If you’ve done any amount of research, you know that there are quite a few options out there to choose from for allergy testing. If you are looking for the best advice on which test to get for your needs, it’s important to take a look at how they compare with each other. The option that you’ll find leading the pack is an allergy blood test. But why? What makes it so special compared to the other methods of allergy testing?
Benefits of an allergy blood test
- There is no chance of a reaction during the test: Occasionally, a skin prick test can result in a severe reaction in the body called anaphylaxis. This can also happen in rare cases during an oral test, too. Even as rare as they are, this can be scary for those who are prone to severe allergic reactions. In this case, blood allergy test does the actual test on a blood sample outside of the body in a lab, so there is absolutely no chance of a reaction occurring.
- It’s more effective for food allergies: A skin prick test is still argued to be the most affecting testing method overall, but not with food allergies themselves. The skin testing method can actually offer up false positives and negatives depending on skin conditions, medications and more. Accurate and conclusive results for food allergies, specifically best come from a blood allergy test.
- You can do it from home: A skin prick test and an oral test must be done in clinical and medical settings. A blood sample test, since it’s as simple as applying the blood to a card and sending it off to a lab, can be done from home on your own time. This is a benefit for both time management as well as creature comforts.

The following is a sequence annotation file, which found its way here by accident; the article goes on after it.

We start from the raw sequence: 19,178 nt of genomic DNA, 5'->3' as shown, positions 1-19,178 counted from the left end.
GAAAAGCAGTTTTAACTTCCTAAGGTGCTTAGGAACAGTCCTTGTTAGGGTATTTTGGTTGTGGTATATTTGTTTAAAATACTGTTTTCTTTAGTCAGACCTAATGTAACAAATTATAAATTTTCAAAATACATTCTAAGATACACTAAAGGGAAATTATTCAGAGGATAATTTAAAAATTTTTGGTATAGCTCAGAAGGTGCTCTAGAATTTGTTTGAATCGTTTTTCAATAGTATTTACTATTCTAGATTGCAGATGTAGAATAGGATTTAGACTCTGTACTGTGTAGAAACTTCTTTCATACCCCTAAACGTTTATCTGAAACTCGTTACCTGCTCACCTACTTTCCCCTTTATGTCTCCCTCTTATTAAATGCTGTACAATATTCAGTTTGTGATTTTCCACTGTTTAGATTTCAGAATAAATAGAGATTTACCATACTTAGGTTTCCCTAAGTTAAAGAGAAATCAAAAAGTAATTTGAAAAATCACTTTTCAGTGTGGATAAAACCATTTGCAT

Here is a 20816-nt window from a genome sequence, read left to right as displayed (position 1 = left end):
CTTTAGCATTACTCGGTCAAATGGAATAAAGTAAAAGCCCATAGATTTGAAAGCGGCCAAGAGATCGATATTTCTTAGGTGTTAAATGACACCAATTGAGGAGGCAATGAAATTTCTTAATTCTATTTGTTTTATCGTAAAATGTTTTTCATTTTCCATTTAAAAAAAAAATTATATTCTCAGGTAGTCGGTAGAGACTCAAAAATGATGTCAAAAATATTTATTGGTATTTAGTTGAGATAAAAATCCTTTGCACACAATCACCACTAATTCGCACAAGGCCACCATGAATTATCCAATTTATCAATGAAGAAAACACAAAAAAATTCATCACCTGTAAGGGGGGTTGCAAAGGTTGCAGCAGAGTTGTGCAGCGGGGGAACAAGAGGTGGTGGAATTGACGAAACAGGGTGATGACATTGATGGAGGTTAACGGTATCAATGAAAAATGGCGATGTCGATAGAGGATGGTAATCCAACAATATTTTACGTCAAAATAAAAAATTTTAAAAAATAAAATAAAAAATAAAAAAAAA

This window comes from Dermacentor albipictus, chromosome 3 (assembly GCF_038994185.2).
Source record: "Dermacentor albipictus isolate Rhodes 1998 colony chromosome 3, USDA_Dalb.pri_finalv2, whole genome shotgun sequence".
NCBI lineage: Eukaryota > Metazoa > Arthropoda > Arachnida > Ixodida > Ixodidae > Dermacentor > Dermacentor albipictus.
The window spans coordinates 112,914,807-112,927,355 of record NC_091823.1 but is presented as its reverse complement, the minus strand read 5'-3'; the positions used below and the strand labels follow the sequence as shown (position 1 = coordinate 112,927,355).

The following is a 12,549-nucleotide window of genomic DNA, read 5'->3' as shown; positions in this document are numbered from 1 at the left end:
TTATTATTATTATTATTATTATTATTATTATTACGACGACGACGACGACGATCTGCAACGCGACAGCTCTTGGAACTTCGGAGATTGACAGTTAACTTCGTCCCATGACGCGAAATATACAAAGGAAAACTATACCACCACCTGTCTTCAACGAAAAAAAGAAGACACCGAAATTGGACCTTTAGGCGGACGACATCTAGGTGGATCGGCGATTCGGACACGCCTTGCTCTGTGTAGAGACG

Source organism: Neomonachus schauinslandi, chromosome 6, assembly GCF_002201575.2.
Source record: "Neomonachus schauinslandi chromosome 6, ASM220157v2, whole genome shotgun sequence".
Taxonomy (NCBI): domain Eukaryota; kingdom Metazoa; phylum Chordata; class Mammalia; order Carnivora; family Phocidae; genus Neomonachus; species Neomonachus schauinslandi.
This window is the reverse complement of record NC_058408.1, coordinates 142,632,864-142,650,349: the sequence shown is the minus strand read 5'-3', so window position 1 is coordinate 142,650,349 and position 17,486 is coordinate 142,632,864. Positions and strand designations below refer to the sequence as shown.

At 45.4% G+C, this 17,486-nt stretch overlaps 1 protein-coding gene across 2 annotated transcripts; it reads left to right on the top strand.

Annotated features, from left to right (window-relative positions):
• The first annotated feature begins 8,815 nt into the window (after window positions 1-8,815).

What to keep in mind with other options
It’s important to remember that there other options for allergy testing and there is no harm in exploring all of your options before making a decision. Here’s a bit of information to keep in mind about other testing methods:
- Skin testing: Skin testing can be great when you are looking at getting back results before you leave an appointment. Since the results will show up in the form of a welt over the injected allergen on the arm, you’ll be able to have the information you need as soon as the test is over. For those with especially strong or time-sensitive needs, this is great. However, skin testing can be hard for those who are on medications such as beta-blockers and psychiatric prescriptions due to their interaction with the test itself.
- Oral testing: Oral testing is often used the last resort since it often includes feeding the allergen to the person over a period of time and monitoring a reaction on medical equipment. While it is effective in monitoring it with food allergies, it can increase the risk of an anaphylactic reaction, especially if the allergy is severe. It must be done carefully and in an experienced medical facility for this reason.
The bottom line is that, when it comes to allergy testing, you have options. While an allergy blood test will offer you more conclusive results than a skin prick test, you could look at doing a combination of the two, or even consider a blood test with an oral test to confirm. The options are yours!